A Summer of Books

Grace Fong, Special Features Editor

On one crisp fall day of  November of 2020, after spending four consecutive hours on TikTok, I mustered my courage and deleted the app. I declared my freedom and was feeling very independent, so I decided from that moment on, I would spend my time on more productive activities. The next day, I did not know what to do with myself. I sat on the couch for a few minutes, I played competitive typing games for a few hours, and started watercoloring for a while as well. Finally, I reminisced about the times when I would spend hours in the bathroom, in the car, or wherever I was reading for enjoyment. Hence, my journey of reading began once again. 

Over this past school year, I’ve read around twenty novels, not including those required for my classes. Some were light and fun; others invited critical thinking. This summer, if you’re looking for a technology free activity, here are five novels I picked up and couldn’t put down. 

One of the top novels I have read this year is The Secret Place by Tana French. The Secret Place untangles a murder that occured in a boarding school full of teenage girls. I have read three of Tana French’s novels; however, I found The Secret Place to be the most intriguing because I was able to relate to the characters who were my age and connect with some of the ideas and beliefs they had. This mystery novel has increasingly fast pacing that will keep you up all night wondering who did what and what will occur next if you don’t finish it all in one sitting. 

Another mystery novel that kept me up all night was The Woman In Cabin Ten. This is the perfect novel for those sleepless nights when you don’t have anything better to do than to look at your Snapchat memories from four years ago. This novel takes place on a cruise ship, where a journalist discovers a murder of a girl whom no other passengers or staff acknowledge. As the trip progresses, the journalist is determined to solve the mystery by her own means. Although the novel was 340  pages, I read it in less than two weekdays because each chapter was its own cliffhanger. If you are the type to have restless evenings, this book is guaranteed to get you through them. 

Another novel I recommend for a leisurely and more sentimental read is I had that Same Dream Again by Yoru Sumino. Yoru Sumino is one of my top authors; her novels always either make me extremely satisfied or leave me empty at the end. The novel I had That Same Dream Again follows the life of an elementary school outcast, Koyangi San, and portrays how she changes the course of her life. The ending of this slice-of-life novel will leave you with a sense of a proud motherly affection over Koyangi San when you read how she grows from a child into an adult. 

I Want To Eat Your Pancreas is a fantastic novel that you might want to consider reading if you would rather read a romance instead of experiencing one. I found this novel by Yoru Sumino to be more original than most romance novels. While Sumino’s tropes and themes may seem familiar to romance readers, he utilizes these cliché plots to create an entirely new story different from previous cliché romances. One of the main themes in I Want To Eat Your Pancreas is fate; however, unlike most romance novels which focus on how fate determines a love story, I Want To Eat Your Pancreas focuses mostly on how fate is nonexistent. Personally, I feel that romance novels can be the hardest novels to write well because most romance plots are just reused time and time again, so at first when I started reading this, I was very dubious. However, this novel turned out to be heartwarming and heart-wrenching at the same time, leaving me with conflicting feelings.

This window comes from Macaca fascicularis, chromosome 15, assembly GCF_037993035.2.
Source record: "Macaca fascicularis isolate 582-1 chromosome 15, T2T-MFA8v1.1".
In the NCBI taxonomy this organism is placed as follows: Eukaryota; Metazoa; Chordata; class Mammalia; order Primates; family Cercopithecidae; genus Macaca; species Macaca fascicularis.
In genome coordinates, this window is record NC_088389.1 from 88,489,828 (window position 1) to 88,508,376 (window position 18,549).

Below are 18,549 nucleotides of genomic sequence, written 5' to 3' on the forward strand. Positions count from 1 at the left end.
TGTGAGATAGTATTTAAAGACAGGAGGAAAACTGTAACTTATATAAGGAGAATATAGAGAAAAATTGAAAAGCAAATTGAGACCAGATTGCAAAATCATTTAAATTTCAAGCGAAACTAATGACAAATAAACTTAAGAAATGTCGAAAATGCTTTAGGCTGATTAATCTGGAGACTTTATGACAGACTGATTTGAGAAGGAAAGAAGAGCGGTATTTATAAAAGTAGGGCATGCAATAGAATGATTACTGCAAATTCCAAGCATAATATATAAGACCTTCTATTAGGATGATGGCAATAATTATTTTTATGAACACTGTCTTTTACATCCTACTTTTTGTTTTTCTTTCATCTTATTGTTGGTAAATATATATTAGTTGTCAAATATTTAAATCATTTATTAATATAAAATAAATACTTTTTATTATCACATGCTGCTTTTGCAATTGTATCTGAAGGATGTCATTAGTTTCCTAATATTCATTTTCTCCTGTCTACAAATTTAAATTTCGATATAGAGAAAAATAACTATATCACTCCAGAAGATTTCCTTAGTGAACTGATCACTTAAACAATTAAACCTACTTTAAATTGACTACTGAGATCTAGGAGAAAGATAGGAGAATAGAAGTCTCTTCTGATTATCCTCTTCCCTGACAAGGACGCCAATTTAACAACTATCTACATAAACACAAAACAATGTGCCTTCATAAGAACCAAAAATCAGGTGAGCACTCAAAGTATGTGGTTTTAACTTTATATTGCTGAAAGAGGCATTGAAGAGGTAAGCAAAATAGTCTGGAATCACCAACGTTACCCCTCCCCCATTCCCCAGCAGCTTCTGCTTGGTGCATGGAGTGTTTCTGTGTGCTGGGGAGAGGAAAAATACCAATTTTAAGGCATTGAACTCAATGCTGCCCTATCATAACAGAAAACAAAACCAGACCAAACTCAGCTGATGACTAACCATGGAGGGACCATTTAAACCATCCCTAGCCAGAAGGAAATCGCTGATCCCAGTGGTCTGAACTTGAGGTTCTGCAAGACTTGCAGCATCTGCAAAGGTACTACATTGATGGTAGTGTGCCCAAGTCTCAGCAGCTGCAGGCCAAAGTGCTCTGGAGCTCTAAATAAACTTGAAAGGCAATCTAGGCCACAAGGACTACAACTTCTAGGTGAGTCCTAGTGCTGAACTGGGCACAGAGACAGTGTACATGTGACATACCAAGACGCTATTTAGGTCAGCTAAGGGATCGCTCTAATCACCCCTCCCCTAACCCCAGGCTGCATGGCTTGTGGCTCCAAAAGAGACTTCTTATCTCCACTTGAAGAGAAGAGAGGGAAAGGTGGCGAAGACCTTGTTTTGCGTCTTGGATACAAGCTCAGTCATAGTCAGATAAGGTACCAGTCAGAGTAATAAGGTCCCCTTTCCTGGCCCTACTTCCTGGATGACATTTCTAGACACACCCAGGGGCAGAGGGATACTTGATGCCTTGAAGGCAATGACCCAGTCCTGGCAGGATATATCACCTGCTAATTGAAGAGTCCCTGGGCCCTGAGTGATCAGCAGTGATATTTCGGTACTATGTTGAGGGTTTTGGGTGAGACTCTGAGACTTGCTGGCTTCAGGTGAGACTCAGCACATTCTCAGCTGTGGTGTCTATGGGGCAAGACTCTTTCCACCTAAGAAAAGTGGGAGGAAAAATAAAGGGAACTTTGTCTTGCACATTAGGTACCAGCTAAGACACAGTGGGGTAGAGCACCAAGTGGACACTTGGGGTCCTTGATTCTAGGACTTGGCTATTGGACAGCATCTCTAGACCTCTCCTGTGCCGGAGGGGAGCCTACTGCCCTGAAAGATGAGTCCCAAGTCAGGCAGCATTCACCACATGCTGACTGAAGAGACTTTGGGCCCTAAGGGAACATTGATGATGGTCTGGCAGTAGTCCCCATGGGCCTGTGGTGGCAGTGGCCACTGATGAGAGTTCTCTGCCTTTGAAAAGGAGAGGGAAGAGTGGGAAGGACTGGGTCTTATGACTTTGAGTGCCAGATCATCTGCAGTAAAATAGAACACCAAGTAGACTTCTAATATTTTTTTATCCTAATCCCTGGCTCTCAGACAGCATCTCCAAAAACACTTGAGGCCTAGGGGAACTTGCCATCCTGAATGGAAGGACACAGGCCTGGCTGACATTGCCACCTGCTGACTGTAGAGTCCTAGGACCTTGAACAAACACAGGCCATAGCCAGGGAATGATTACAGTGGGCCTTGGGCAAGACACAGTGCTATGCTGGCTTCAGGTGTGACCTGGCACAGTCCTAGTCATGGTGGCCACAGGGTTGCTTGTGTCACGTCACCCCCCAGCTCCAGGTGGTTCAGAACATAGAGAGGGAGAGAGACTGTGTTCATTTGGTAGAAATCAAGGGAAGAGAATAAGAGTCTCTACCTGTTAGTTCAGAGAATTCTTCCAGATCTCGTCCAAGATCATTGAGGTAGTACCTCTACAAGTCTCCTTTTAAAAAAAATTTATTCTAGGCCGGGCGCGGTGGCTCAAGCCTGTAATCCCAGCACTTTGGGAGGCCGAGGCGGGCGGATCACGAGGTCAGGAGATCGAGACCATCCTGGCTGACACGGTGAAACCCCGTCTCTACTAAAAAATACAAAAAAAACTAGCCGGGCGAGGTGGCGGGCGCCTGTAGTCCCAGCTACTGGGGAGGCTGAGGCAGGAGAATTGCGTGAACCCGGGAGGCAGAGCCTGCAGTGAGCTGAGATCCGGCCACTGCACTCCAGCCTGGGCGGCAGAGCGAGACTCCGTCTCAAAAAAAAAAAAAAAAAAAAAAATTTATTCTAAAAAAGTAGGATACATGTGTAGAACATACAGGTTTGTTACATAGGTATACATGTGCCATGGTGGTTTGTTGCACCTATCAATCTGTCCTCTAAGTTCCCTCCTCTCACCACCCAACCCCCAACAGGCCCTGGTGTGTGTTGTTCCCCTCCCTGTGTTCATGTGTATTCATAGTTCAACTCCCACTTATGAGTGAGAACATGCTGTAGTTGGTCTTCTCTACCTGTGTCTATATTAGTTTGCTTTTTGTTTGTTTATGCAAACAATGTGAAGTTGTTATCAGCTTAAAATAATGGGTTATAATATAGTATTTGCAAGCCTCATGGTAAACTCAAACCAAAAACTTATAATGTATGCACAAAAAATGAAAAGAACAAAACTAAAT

If you are looking for a darker and more depressing read, I recommend Thirteen Reasons Why by Jay Asher. Most of you have probably seen or at least heard of the Netflix series Thirteen Reasons Why that came out in 2016. After five years, I finally gave this series a try and absolutely loved it, so the logical conclusion after finishing the series was to compare it to the novel. I had high expectations for the novel because of the series, and the novel did not disappoint. The first season of the Netflix series is solely based on the novel; however, there are little tweaks here and there made by the director. Reading this novel really portrayed how society can impact a young teenage girl, and how people around you can change your life in the smallest ways. Following the protagonist, Clay Jensen, this novel will take you on an emotional journey that will open your eyes to being more mindful of others. 

This summer, I urge you not to spend every moment of your time learning TikTok dances or rewatching Avatar the Last Airbender for the 15th time. Make this summer the summer you can look back on and remember how fulfilling it was to pick up a physical novel and use your imagination to create a movie inside your mind. Hopefully, these five recommendations will get you started on a journey to reading enjoyably.